Page 44: of Maritime Logistics Professional Magazine (Nov/Dec 2018)
Regulatory & Environmental Review
REGULATORY REVIEW doesn’t appear even once. It’s all about the money. Every para- making the best use of proven and modern technology. The Pi- graph on every page builds to the same scold: that the Coast lotage Review Chair has made a series of recommendations that
Guard, once again, is giving us the shaft. would achieve these goals while still maintaining the highest lev-
In both the U.S. and Canada there are prospects of change. As els of safety and reliability.” noted, Transport Canada issued a 145-page analysis of shipping Similarly, on the other side of the border, pilotage issues are and pilotage issues with 38 recommendations for change, cover- getting new attention. First, of course, is the Coast Guard rate ing governance, labor, safety and tariffs and fees. setting process, open now. This process really just keeps the cur-
The Chamber of Marine Commerce is working to leverage rent system working but it surely serves to highlight the extreme the TC analysis. In October, the Chamber’s “Marine Day on the concerns about pilotage. Another forum is the President’s focus
Hill” focused on pilotage reform and infrastructure funding. The on regulatory reform within the maritime industry. Pilotage rates
Chamber pressed these issues in discussions on Parliament Hill, were specifcally called out by American and Canadian industry including sessions with Transport Minister Marc Garneau and and trade groups, including The Great Lakes St. Lawrence Gover- a multi-party panel with Liberal MP Vance Badawey, NDP MP nors & Premiers who described a “toxic environment between the
Brian Masse and Conservative MP Kelly Block. Coast Guard, system users, and the pilotage associations.” “Canada’s pilotage system has not been overhauled in more Secondly, pushback is emerging among states. In October, Jack- than 40 years and is ineffcient, infexible, out-of-date and des- sonville-based Crowley Holdings Inc., the holding company for perately needs to be modernized,” explains Bruce Burrows, Presi- Crowley Maritime Corporation, released a statement urging Flor- dent of the Chamber of Marine Commerce. ida’s Board of Pilot Commissioners to reject a proposed pilotage
He continued, “We urge the Minister of Transport to now move increase. Crowley wrote that the fee increase would “raise aver- forward to introduce legislation that promotes safety and provides age pilotage costs more than 100%.” Crowley is the port’s largest greater transparency and oversight of pilotage services while tenant and recently signed a new 10-year Port Everglades lease.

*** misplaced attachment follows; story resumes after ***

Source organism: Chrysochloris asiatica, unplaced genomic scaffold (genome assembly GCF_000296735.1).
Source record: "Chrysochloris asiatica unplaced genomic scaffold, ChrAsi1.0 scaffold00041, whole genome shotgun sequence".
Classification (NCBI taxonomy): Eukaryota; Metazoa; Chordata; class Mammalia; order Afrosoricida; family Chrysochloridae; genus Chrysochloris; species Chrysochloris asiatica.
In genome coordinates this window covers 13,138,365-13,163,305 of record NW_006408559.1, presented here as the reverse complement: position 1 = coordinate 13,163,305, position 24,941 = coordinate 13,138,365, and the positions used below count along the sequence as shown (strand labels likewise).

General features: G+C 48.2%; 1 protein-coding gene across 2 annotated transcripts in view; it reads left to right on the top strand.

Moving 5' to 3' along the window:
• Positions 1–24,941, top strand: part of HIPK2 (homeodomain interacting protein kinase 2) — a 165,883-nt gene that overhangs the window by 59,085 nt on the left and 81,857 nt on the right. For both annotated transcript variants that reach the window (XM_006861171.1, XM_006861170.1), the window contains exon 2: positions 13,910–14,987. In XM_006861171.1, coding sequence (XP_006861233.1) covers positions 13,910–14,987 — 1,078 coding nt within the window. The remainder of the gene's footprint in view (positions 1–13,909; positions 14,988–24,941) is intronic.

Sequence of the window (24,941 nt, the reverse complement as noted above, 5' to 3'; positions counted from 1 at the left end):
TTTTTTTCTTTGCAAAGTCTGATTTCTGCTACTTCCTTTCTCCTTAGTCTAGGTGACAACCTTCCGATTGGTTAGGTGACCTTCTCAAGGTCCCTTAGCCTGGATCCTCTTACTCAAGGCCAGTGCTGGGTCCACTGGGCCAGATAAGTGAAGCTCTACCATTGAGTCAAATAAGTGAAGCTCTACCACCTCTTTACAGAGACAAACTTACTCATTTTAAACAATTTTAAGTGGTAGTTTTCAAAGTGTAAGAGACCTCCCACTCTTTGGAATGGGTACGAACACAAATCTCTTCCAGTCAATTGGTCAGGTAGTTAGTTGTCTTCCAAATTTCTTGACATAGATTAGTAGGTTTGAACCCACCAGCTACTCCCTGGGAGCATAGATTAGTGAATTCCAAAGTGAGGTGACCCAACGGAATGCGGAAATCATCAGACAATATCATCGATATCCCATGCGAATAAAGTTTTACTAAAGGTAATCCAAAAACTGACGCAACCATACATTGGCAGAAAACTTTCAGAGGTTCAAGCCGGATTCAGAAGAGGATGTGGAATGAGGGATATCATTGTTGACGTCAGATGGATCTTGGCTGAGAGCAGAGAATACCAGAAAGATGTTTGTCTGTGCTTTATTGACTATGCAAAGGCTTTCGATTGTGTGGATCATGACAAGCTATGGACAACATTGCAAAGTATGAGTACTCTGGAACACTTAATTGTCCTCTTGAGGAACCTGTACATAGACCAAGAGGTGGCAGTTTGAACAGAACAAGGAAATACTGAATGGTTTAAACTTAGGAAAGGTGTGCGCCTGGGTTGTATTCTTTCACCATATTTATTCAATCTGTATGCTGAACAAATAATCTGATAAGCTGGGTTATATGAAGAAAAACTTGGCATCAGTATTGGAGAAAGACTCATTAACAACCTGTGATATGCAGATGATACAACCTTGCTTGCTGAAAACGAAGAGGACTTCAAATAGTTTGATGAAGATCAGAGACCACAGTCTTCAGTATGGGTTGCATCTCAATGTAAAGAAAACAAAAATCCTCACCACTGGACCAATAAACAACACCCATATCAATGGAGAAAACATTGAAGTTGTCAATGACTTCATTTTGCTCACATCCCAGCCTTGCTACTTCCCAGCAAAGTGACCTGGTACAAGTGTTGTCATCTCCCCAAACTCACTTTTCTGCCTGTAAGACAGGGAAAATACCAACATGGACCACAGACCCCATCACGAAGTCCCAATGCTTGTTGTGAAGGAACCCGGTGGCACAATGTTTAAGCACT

Crowley calculated that pilotage fees would increase between 88 to 139 percent depending on vessel size.
State issues came to the fore in Houston, too, when, the Houston Pilots, in October, withdrew their application asking the Port of Houston Authority to approve higher rates. The pullback came after 15 shipping companies presented a unifed “No Way!” to the Authority. More than one frm said it would be forced to look for other ports of call because the new
Houston rates would be so far out of line with similar ports that they would have no other choice. Shippers said they have made substantial cost cuts to survive and suggest that the pilots do the same. Imagine this: one shipper even called for a rate reduction.
In September, the US Government Accountability
Offce (GAO) released a report on freight transport issues within the Great Lakes, citing pilotage issues as one particular challenge. Importantly, GAO is working on another report with an exclusive focus on pilotage, requested by Senators John Thune (SD) and Todd Young (IN).
Eventually, this analytical momentum has to turn into legislative engagement, at least at the federal level. After all, agencies can only do so much. They comply with the law as written in 1960. Politically savvy insiders know this, of course. You can be sure they are getting ready to refocus the debate and move it to a different set of players.
The Author is a freelance writer specializing in energy, environmental and related regulatory issues.
A typical Seaway pilotage invoice
Credit: MRC 44 Maritime Logistics Professional November/December 2018 | |